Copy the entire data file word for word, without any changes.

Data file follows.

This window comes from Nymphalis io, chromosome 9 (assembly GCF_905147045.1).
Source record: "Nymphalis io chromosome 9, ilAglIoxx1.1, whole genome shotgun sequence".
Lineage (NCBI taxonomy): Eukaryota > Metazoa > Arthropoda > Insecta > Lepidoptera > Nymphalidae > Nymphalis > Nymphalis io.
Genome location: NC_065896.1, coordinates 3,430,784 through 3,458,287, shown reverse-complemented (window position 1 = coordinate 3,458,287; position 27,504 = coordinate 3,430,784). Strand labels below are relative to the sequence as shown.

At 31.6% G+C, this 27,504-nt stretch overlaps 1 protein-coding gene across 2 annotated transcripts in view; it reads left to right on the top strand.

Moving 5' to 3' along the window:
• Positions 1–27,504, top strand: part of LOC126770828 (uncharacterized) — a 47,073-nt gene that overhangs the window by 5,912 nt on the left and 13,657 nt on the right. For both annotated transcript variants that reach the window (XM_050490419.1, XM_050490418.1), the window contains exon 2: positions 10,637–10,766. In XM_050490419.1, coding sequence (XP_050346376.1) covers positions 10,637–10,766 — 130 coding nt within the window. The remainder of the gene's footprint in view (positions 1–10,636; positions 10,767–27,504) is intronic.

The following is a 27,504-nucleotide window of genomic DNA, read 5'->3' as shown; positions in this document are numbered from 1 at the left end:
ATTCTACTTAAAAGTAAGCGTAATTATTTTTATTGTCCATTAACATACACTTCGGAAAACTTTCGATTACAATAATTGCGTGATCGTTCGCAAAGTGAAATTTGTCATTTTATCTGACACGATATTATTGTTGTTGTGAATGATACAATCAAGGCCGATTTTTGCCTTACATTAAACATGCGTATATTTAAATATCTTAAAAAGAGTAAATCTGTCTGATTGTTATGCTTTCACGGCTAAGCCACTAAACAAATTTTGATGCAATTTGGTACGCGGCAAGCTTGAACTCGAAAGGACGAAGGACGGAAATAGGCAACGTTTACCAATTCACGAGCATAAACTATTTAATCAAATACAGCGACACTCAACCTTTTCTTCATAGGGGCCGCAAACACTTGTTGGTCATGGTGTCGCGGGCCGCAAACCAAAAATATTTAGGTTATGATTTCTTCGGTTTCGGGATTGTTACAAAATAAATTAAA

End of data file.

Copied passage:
This window comes from Nymphalis io, chromosome 9 (assembly GCF_905147045.1).
Source record: "Nymphalis io chromosome 9, ilAglIoxx1.1, whole genome shotgun sequence".
Lineage (NCBI taxonomy): Eukaryota > Metazoa > Arthropoda > Insecta > Lepidoptera > Nymphalidae > Nymphalis > Nymphalis io.
Genome location: NC_065896.1, coordinates 3,430,784 through 3,458,287, shown reverse-complemented (window position 1 = coordinate 3,458,287; position 27,504 = coordinate 3,430,784). Strand labels below are relative to the sequence as shown.

At 31.6% G+C, this 27,504-nt stretch overlaps 1 protein-coding gene across 2 annotated transcripts in view; it reads left to right on the top strand.

Moving 5' to 3' along the window:
• Positions 1–27,504, top strand: part of LOC126770828 (uncharacterized) — a 47,073-nt gene that overhangs the window by 5,912 nt on the left and 13,657 nt on the right. For both annotated transcript variants that reach the window (XM_050490419.1, XM_050490418.1), the window contains exon 2: positions 10,637–10,766. In XM_050490419.1, coding sequence (XP_050346376.1) covers positions 10,637–10,766 — 130 coding nt within the window. The remainder of the gene's footprint in view (positions 1–10,636; positions 10,767–27,504) is intronic.

The following is a 27,504-nucleotide window of genomic DNA, read 5'->3' as shown; positions in this document are numbered from 1 at the left end:
ATTCTACTTAAAAGTAAGCGTAATTATTTTTATTGTCCATTAACATACACTTCGGAAAACTTTCGATTACAATAATTGCGTGATCGTTCGCAAAGTGAAATTTGTCATTTTATCTGACACGATATTATTGTTGTTGTGAATGATACAATCAAGGCCGATTTTTGCCTTACATTAAACATGCGTATATTTAAATATCTTAAAAAGAGTAAATCTGTCTGATTGTTATGCTTTCACGGCTAAGCCACTAAACAAATTTTGATGCAATTTGGTACGCGGCAAGCTTGAACTCGAAAGGACGAAGGACGGAAATAGGCAACGTTTACCAATTCACGAGCATAAACTATTTAATCAAATACAGCGACACTCAACCTTTTCTTCATAGGGGCCGCAAACACTTGTTGGTCATGGTGTCGCGGGCCGCAAACCAAAAATATTTAGGTTATGATTTCTTCGGTTTCGGGATTGTTACAAAATAAATTAAA